Getting the Most Out of Training – Part 2


by Thomas Richards

Last week we talked about moving well and how that will help you express your best fitness levels and create long-term growth rather than injury. This week, we’re going to talk about long-term mindset with fitness and how your movement, weight choices, and injury prevention are your greatest tools for health.

Getting healthy, losing weight, creating strength, and improving your fitness are all lifelong, long-term projects. Sometimes it’s hard to view them that way when we are feeling motivated and want results right now! Fast results can be achieved with a disciplined nutrition plan, but fitness and health-related goals require a long-term mindset.


Every person that wants to engage in physical activity has to understand that injuries are a part of being active. Pushing your body to its limits, getting stronger, running faster: these wonderful things will all cause wear and tear on your body. How you deal with these pains is vital to your long-term success, but many of them are preventable early on by moving well

Weight Choices

Why don’t we max out our lifts every single week? It’s only 1 rep?! Maxing out a lift is putting your body under the maximal strain it can sustain. It’s not just your muscles working as hard as possible; your joints, tendons, ligaments and bones are all strained. Good training dictates you only test yourself a few times per year in order to prevent injuries from maximally exerting yourself. * Long example provided at the end.

If you couple the maximal strain when lifting as heavy as possible with using poor technique, you’re putting your body in a compromised position which will increase your likelihood of injury. This is why we want you to move well: we want your body to work as efficiently and safely as possible.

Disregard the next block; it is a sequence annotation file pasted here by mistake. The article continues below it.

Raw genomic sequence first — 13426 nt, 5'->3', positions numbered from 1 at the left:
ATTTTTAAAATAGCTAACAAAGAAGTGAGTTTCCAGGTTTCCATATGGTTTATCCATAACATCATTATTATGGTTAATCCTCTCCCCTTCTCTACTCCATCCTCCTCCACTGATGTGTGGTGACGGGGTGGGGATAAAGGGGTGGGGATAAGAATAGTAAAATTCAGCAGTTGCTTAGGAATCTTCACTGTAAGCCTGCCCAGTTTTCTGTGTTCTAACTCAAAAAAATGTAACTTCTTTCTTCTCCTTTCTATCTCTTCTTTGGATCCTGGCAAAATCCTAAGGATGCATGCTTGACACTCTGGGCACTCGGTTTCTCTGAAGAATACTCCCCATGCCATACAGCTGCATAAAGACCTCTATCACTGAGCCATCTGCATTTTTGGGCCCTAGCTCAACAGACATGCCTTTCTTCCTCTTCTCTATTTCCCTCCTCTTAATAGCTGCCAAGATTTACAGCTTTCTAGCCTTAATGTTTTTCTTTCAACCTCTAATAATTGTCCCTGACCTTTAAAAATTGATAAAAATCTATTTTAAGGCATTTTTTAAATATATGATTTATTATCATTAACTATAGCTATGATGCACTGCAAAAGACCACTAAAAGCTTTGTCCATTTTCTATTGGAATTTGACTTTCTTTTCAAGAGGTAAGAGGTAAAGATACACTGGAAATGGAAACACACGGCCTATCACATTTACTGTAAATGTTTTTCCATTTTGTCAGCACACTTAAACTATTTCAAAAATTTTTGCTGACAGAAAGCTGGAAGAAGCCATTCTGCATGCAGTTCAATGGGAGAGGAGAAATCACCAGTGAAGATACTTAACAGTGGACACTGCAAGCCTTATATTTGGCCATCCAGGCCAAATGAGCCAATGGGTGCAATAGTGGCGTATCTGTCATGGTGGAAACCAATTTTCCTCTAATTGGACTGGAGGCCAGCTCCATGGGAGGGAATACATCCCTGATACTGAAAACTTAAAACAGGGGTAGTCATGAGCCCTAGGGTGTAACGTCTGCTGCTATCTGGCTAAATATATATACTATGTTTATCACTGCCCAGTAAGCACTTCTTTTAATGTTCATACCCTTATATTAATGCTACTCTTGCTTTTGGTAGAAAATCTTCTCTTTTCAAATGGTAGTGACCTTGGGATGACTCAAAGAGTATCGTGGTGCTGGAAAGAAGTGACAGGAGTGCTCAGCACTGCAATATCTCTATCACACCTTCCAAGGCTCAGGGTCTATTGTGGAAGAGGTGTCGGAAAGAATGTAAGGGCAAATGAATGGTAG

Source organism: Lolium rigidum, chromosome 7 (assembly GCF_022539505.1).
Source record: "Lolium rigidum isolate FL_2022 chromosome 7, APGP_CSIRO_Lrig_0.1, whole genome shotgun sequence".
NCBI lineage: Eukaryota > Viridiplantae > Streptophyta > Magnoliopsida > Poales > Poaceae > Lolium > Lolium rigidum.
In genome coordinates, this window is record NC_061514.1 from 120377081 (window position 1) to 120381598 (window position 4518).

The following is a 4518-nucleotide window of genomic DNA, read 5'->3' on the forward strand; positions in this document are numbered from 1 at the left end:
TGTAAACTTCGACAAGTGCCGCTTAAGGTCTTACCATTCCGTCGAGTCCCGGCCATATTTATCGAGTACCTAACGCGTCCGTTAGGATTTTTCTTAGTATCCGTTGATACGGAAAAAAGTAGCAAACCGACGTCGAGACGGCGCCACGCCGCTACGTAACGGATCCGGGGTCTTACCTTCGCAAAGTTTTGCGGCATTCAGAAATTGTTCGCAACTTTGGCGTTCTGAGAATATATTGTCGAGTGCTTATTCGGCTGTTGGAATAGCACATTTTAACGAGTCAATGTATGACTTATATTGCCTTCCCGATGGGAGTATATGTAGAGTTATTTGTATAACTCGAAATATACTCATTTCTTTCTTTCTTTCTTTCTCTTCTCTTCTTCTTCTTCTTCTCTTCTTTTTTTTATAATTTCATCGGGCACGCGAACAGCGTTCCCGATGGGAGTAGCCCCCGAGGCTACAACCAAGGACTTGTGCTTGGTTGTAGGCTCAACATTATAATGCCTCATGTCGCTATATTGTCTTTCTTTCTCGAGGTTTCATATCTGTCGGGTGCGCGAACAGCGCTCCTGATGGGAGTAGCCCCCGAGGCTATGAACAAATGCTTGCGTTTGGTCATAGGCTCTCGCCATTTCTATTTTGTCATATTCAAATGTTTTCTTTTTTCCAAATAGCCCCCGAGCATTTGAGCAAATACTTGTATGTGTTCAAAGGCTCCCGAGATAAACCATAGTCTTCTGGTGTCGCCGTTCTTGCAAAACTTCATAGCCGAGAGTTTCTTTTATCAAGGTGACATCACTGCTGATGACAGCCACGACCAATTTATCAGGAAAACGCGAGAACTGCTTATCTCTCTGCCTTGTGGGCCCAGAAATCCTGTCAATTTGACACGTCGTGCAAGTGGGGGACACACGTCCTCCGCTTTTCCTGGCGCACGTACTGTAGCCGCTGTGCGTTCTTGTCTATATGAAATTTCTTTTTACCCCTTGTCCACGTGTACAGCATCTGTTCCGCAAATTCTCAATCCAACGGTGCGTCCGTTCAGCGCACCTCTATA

Long-Term Mindset

The programming at SISU (and any good programming) is meant to guide you into good decisions, and build your capacity over time. If you follow the program, you’ll be set up for success and properly prepared to push hard when it’s time to push hard. Our philosophy is to keep our community training for a lifetime, not trying to maximal results and fizzle out in a 90 day period. 

Our goal is to push ourselves hard without getting injured frequently, and when we do get some injury, we find a way to keep working out or working around the injury. It’s when people stop completely that you lose your hard work and motivation and feel like you have to start completely over. 

*Long example:

Consider the following continuum with squatting:

20 Air Squats ———— 3×8 @60% ———– 1RM Back Squat

If we were to complete this rep scheme every single day, there’s a close to zero percent chance we’ll get injured doing 20 air squats each day. Compare that to completing a 1RM back squat every single day where we are pushing our body to its absolute limit, at some point your body will not tolerate what you’re asking it to do.